Tales From the Top: Recording Pink’s ‘Get the Party Started’ (2001)
For those who fantasize about creating a worldwide smash from the privacy of their basement studio, Pink’s 2001 breakthrough hit “Get the Party Started” - and the rest of her multiplatinum second effort M!ssundaztood - is proof that, even in today’s inner-circle society, pop miracles still do happen.
By Dave Simons
While preparing to record the follow-up to her platinum-selling debut Can’t Take Me Home, in early 2001 Philadelphia’s then 21-year-old pop ace Pink (born Alecia Beth Moore) decided to make a beeline for the Sherman Oaks residence of Linda Perry, the former leader of early ‘90s rock quartet 4 Non Blondes - and, as it so happens, one of Pink’s earliest musical heroes. An independent producer/songwriter and author of 4NB’s million-selling hit “What’s Up,” Perry, who spent most of the ‘90s avoiding the musical mainstream, tried to convince the young singer that she had no business producing an album’s worth of r&b-flavored pop. Pink, however, was not to be denied, especially after hearing a piece of a new dance track Perry had recently cooked up entitled “Get the Party Started.”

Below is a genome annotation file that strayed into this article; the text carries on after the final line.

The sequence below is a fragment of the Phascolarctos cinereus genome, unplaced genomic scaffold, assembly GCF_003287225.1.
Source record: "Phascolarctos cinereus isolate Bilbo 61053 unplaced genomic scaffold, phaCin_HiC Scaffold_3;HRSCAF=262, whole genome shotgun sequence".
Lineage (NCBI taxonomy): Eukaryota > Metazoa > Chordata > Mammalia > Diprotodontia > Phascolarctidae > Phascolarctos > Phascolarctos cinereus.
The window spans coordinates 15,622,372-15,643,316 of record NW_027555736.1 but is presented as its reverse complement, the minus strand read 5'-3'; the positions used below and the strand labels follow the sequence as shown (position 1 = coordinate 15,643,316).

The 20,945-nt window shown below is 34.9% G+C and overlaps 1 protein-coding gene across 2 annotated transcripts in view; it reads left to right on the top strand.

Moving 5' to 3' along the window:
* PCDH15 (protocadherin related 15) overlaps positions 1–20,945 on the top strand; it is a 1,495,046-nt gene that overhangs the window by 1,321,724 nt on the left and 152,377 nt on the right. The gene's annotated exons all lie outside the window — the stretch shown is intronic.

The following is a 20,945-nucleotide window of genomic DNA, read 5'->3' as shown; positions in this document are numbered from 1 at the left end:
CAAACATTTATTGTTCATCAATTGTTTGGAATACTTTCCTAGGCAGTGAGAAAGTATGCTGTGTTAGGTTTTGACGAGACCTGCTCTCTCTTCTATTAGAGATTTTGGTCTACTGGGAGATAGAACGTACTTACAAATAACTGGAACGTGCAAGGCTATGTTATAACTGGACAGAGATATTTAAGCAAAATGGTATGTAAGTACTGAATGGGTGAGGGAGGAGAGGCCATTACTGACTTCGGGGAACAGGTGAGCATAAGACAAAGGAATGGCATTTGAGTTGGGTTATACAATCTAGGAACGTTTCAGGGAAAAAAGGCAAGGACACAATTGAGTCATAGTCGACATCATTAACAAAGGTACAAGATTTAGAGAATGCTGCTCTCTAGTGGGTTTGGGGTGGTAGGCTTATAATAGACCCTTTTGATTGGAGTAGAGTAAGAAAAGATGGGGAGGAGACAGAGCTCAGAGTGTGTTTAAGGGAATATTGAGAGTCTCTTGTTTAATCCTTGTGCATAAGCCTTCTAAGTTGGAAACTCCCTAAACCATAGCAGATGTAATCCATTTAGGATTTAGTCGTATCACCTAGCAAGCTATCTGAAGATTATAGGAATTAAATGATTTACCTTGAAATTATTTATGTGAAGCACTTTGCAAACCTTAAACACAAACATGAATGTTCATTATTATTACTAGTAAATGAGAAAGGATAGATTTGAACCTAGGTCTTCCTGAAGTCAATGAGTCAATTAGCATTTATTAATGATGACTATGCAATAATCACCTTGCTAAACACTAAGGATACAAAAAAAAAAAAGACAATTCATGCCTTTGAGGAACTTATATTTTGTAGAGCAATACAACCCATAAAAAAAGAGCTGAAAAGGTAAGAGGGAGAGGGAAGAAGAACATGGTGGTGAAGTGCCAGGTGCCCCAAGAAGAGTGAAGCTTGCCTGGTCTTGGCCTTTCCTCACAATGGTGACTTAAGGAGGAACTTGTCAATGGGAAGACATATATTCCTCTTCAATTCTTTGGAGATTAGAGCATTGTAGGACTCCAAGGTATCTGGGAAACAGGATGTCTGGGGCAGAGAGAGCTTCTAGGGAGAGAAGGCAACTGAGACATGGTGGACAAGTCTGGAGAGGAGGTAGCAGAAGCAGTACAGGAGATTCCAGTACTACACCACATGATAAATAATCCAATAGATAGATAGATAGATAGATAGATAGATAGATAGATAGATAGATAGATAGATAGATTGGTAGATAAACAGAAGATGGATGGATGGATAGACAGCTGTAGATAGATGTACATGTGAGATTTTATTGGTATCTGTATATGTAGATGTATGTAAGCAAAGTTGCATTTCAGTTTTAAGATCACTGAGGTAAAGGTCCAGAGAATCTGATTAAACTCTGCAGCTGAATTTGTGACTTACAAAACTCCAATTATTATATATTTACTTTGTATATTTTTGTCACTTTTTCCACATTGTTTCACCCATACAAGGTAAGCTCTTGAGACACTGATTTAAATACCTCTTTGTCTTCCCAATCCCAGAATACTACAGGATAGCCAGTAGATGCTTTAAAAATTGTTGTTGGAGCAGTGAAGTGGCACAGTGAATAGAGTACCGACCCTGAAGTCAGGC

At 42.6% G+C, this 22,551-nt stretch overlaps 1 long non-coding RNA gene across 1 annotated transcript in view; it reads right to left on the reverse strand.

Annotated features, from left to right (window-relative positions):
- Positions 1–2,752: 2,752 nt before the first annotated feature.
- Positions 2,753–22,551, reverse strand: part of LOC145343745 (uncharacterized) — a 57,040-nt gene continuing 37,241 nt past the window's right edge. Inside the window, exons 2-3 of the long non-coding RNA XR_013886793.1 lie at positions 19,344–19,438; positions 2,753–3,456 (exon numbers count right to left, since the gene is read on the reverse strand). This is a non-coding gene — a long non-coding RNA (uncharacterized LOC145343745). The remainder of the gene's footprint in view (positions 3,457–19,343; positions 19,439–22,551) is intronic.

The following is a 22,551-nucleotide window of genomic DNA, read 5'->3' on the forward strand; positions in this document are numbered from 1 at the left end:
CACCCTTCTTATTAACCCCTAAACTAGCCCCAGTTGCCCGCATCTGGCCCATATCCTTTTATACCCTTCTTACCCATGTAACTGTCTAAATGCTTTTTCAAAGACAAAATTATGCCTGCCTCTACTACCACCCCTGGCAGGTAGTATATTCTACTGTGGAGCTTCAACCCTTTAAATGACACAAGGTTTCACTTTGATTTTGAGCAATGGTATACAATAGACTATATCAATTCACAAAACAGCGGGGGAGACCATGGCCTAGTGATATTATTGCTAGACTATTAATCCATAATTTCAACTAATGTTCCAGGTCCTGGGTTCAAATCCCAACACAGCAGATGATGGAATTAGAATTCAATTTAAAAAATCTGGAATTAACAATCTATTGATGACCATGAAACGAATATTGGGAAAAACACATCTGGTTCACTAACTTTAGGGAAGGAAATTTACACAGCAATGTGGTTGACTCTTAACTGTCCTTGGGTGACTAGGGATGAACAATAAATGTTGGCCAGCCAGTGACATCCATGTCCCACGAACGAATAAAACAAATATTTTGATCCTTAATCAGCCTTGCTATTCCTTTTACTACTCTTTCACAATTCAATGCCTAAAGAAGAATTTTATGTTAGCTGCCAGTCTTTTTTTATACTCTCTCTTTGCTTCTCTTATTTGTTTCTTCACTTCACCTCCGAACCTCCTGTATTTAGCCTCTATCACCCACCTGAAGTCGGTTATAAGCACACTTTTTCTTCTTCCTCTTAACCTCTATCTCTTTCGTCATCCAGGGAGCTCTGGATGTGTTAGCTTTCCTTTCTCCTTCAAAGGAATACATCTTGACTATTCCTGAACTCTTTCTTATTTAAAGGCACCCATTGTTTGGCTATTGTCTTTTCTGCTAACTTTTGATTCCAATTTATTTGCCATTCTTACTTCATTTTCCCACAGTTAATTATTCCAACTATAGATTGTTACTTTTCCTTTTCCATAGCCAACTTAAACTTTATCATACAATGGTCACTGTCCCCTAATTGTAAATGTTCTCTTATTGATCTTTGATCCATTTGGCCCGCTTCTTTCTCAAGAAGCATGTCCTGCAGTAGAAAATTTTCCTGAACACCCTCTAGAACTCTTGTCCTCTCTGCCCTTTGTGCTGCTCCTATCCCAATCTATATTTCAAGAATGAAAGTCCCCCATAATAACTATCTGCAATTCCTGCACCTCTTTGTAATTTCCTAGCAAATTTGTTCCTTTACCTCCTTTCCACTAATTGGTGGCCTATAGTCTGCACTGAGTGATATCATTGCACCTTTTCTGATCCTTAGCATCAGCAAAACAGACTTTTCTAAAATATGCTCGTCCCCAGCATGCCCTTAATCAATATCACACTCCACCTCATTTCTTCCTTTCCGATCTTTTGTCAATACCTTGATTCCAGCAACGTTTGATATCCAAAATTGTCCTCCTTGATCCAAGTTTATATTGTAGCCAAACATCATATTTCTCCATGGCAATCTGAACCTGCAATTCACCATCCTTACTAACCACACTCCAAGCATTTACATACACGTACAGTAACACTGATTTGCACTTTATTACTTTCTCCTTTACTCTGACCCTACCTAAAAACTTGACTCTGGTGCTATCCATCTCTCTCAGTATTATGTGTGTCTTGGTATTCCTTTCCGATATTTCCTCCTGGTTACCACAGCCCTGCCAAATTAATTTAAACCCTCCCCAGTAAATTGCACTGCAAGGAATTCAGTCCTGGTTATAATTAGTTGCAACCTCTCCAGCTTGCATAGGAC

“That was the beginning,” recalls Pink. “We ended up recording 20 or more songs between the two of us - right there in Linda’s house, on her furry rug.”
What could have merely been a batch of skillfully assembled home demos turned out to be the foundation for Pink’s chartbusting sophomore effort, 2001’s M!ssundaztood (which has sold 12 million copies to date) and its chart movers “Get the Party Started” and “Don’t Let Me Get Me.” Out of nowhere, Perry, who wound up writing, producing and engineering most of the material without ever leaving the driveway (using a 2-inch Studer and Tascam DA-88, no less), suddenly became a hot commodity, penning additional hits for Christina Aguilera (“Beautiful”), Gwen Stefani (“What You Waiting For”) and various others.
For those who fantasize about creating their own platinum-selling work from the privacy of their basement studio, the Pink-Perry project is proof that, even in today’s inner-circle society, pop miracles still do happen.
“Linda is really one of the most gifted people I’ve ever met,” says veteran r&b mixer Dave “Hard Drive” Pensado, the man handed the job of preparing “Get the Party Started” and other M!ssundaztood tracks for mass consumption. “She was given a really tight budget to do the work, yet when I pulled up the faders on that song after it arrived from her home studio, it was already a hit.”
From his perch inside Burbank’s The Enterprise Studio Cat mixing room, Pensado - who has delivered hits for Aguilera, Jamiroquai, Warren G and the Black Eyed Peas - made sure nothing was left to chance. That didn’t necessarily mean playing it safe, either.